Last modified on
Hits: 215 0 Comments
Rate this blog entry:
0
Continue reading
ASIC chairman James Shipton: My plan to embed ASIC agents in the banks Australian Financial Reiveiw Aug 7 2018 Patrick Durkin     Australian Securities and Investments Commission chairman James Shipton plans to embed teams of up to 20 agents for weeks at a time to sit with bank staff, drop into meetings and trail the CEO, executives and directors to identify misconduct before it arises. Mr Shipton, who experienced the idea first-hand working at Goldman Sachs in Hong Kong, is being backed by $70.1 million in additional funding from Treasurer Scott Morrison, who denied the regulators would be "spying" on the banks, but "getting in there and being part of the community, which they are regulating". Mr Morrison told The Australian Financial Review that he was "open" to extending the radical idea to other companies with plans already afoot to extend the Banking Executive Accountability Regime to energy, utility and telecommunications...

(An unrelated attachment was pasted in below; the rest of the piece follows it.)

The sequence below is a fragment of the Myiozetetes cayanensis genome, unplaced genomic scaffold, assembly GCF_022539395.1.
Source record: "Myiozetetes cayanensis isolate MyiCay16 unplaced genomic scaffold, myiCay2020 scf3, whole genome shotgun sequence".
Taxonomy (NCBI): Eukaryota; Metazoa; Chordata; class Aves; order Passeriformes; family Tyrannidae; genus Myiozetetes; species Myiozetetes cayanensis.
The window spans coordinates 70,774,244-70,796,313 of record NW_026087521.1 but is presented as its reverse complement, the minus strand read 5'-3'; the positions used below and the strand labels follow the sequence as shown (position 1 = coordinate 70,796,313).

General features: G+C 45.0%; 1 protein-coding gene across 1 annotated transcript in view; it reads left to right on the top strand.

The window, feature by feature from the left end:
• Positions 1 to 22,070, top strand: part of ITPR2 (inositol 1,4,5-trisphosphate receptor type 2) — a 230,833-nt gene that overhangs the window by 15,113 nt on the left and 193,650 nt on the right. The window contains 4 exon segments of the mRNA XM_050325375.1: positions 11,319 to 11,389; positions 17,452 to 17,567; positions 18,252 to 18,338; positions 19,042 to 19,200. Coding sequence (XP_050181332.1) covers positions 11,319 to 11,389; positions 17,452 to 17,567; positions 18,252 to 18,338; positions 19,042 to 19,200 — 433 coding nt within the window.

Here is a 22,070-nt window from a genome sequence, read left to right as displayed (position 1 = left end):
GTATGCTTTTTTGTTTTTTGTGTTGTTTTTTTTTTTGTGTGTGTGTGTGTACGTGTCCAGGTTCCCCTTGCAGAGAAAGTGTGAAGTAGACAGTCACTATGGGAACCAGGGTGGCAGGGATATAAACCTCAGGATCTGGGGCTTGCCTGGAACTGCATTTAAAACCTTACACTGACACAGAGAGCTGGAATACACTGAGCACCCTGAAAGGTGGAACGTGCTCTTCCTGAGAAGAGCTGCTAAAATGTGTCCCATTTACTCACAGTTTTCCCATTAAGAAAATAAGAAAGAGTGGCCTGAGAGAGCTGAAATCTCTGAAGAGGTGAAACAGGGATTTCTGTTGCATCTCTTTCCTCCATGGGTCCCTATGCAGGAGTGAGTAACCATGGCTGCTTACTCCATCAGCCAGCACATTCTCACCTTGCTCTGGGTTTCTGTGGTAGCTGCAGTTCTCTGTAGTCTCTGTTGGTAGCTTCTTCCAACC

Last modified on
Hits: 192 0 Comments
Rate this blog entry:
0
Continue reading
Time to haul bank CEOs before Kenneth Hayne’s royal commission The Australian August 14, 2018 James Kirby Wealth Editor   Where are the bank CEOs at the royal commission? It’s time to bring them in. Day after day Justice Kenneth Hayne and his team quiz senior bank executives and without fail they raise the defence that key issues are outside their responsibility. So bring in the CEOs and that defence is no longer appropriate. Indeed Andrew Thorburn, the NAB chief executive, must surely be called first. The superannuation segment of the inquiry now in its second week has devoted almost four of its seven days to executives from NAB, most recently when the bank’s head of wealth, Andrew Hagger, spent hours being interrogated over dealings with ASIC. It was Hagger’s second appearance before the commission. With executives entering the ring for a second time the absence of the top brass becomes...
Last modified on
Hits: 189 0 Comments
Rate this blog entry:
Continue reading